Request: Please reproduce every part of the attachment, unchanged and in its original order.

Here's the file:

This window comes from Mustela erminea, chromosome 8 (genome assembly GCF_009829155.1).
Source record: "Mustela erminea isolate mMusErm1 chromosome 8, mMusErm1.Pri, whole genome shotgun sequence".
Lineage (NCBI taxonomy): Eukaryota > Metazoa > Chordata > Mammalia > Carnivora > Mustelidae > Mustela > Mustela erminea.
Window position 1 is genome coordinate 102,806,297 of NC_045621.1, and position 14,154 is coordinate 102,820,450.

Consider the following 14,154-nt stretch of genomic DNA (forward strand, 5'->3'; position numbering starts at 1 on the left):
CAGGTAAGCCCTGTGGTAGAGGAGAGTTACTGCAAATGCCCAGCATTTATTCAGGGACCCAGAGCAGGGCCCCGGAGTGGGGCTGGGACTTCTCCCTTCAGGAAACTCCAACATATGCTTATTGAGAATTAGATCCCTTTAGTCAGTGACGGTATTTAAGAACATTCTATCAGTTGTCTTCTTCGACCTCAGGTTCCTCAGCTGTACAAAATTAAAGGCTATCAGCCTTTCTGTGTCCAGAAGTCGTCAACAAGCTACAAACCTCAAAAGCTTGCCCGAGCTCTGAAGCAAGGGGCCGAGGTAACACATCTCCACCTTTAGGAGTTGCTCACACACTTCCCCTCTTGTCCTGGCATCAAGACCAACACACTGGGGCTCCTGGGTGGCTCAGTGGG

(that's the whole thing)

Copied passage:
This window comes from Mustela erminea, chromosome 8 (genome assembly GCF_009829155.1).
Source record: "Mustela erminea isolate mMusErm1 chromosome 8, mMusErm1.Pri, whole genome shotgun sequence".
Lineage (NCBI taxonomy): Eukaryota > Metazoa > Chordata > Mammalia > Carnivora > Mustelidae > Mustela > Mustela erminea.
Window position 1 is genome coordinate 102,806,297 of NC_045621.1, and position 14,154 is coordinate 102,820,450.

Consider the following 14,154-nt stretch of genomic DNA (forward strand, 5'->3'; position numbering starts at 1 on the left):
CAGGTAAGCCCTGTGGTAGAGGAGAGTTACTGCAAATGCCCAGCATTTATTCAGGGACCCAGAGCAGGGCCCCGGAGTGGGGCTGGGACTTCTCCCTTCAGGAAACTCCAACATATGCTTATTGAGAATTAGATCCCTTTAGTCAGTGACGGTATTTAAGAACATTCTATCAGTTGTCTTCTTCGACCTCAGGTTCCTCAGCTGTACAAAATTAAAGGCTATCAGCCTTTCTGTGTCCAGAAGTCGTCAACAAGCTACAAACCTCAAAAGCTTGCCCGAGCTCTGAAGCAAGGGGCCGAGGTAACACATCTCCACCTTTAGGAGTTGCTCACACACTTCCCCTCTTGTCCTGGCATCAAGACCAACACACTGGGGCTCCTGGGTGGCTCAGTGGG